The white shaded section of this map used in the Headlands Development and Conservation Plan shows a small stretch of sand at the south end of Strand Beach was never dedicated to public use. Map: City of Dana Point (Shading added by the Dana Point Times.)
The white shaded section of this map used in the Headlands Development and Conservation Plan shows a small stretch of sand at the south end of Strand Beach was never dedicated to public use. Map: City of Dana Point (Shading added by the Dana Point Times.)

By Andrea Swayne

(updated May 3)

Many Dana Point Times readers have reacted with strongly-worded oppositions to comments made in recent news stories by city staff and councilmen that suggest Strand Beach was once a private beach.

The question prompted research by the Dana Point Times into the past status of the beach and revealed a clarification of the public/private status of Strand along with interesting information about a small section of beach that remains technically “private” to this day. Although, it should more accurately be referred to as “privately owned” instead of “private.”

Perception of the meaning of the term “beach” as used when talking about Strand Beach has also led to much of the disagreement and confusion surrounding references to the “beach” as having been “private” in the past. References to Strand as having been a private beach prior to development by Headlands Reserve LLC are correct, however only in reference to the land (dry sand) on the inland side of the mean high tide line.

Likewise, comments saying the “beach” has never been private (privately owned) are also correct, but only in reference to the stretch of sand between the mean high tide line to the water (wet sand) and only when substituting the term “private” with “privately owned.”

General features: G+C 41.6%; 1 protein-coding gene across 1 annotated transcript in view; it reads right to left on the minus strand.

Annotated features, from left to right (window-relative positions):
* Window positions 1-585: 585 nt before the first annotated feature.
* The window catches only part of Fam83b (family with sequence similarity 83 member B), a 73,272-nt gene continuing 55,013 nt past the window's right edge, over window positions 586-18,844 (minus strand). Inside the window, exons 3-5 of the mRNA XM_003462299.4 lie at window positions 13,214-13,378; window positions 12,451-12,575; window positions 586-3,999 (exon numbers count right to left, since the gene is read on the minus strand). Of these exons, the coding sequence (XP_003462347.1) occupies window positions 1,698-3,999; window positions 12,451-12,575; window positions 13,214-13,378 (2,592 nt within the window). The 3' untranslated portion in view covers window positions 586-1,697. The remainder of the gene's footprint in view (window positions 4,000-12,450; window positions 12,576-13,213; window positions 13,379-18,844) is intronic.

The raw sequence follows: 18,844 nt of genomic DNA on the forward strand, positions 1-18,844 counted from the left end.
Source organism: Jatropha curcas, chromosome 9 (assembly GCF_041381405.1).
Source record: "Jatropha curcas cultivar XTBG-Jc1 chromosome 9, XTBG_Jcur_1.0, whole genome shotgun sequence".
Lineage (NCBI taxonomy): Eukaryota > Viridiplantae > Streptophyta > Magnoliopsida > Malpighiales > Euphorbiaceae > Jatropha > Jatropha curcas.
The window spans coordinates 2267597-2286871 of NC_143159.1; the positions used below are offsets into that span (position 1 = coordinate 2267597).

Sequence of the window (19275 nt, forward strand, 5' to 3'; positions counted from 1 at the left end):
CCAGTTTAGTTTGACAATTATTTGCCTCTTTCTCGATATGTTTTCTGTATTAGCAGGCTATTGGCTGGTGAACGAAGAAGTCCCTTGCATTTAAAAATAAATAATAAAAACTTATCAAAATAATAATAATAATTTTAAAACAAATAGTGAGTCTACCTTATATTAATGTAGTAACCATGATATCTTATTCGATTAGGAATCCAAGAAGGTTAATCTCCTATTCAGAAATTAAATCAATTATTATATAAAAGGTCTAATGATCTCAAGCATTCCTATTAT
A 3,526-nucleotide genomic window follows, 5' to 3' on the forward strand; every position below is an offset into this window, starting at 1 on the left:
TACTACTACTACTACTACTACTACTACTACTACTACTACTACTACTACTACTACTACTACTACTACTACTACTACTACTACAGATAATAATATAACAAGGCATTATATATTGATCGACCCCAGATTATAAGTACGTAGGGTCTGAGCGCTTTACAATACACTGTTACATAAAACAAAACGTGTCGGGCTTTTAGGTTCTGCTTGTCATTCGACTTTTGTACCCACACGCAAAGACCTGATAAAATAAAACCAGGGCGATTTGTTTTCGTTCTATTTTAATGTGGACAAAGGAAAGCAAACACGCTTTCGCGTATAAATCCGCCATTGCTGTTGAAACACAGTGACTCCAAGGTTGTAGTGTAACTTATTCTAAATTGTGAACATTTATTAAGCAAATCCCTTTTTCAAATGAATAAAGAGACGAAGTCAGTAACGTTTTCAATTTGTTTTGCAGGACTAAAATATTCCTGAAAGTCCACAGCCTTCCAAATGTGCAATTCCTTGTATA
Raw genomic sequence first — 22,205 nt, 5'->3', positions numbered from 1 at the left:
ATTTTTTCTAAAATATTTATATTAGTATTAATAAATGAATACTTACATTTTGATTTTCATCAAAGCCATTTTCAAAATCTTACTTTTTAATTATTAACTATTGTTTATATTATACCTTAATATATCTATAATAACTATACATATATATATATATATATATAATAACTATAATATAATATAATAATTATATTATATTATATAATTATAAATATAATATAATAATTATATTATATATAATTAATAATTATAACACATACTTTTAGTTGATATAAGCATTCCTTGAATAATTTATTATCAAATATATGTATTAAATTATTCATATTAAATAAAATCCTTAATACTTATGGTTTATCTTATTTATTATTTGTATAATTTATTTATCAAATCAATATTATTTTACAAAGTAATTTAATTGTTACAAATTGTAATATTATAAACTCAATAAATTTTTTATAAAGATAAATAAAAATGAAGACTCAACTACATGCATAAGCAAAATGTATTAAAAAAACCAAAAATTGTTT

Although private ownership of land from wet sand to water has long been considered off limits—all access to navigable waters is protected by the California State Constitution and as part of the Public Trust Doctrine, dating back to ancient Roman law—all public access received an added layer of legal protected with the 1976 passing of the California Coastal Act by the California State Legislature.

Article 10, Section 4 of the State Constitution reads:  “No individual, partnership, or corporation, claiming or possessing the frontage or tidal lands of a harbor, bay, inlet, estuary, or other navigable water in this State, shall be permitted to exclude the right of way to such water whenever it is required for any public purpose, nor to destroy or obstruct the free navigation of such water; and the Legislature shall enact such laws as will give the most liberal construction to this provision, so that access to the navigable waters of this State shall be always attainable for the people thereof.”

The private (privately owned) Strand Beach (from the high tide line inland) was dedicated to the county as a public park in 2004 as part of the Headlands Development and Conservation Plan, which was certified by the California Coastal Commission that same year. The dedication of the private land to public use by Headlands Reserve LLC was a condition of approval for the development of the area.

Beachgoers accessing Strand Beach through the area—the former mobile home park site now home to the Strand at Headlands neighborhood—before its 2004 public dedication were crossing through privately owned land.

County lifeguards patrolled the area—often used by surfers and other beachgoers—prior to 2004 as it was adjacent to Salt Creek Beach, a stretch of sand long operated by the county.

Careful study of a map (above) used in the Headlands Development an Conservation Plan to answer this question revealed a small strip of beach between the South Switchback Trail south to the cove where the Headlands juts out into the water was never dedicated to public use, and therefore remains, privately owned to this day—but only from the mean high tide line inland.

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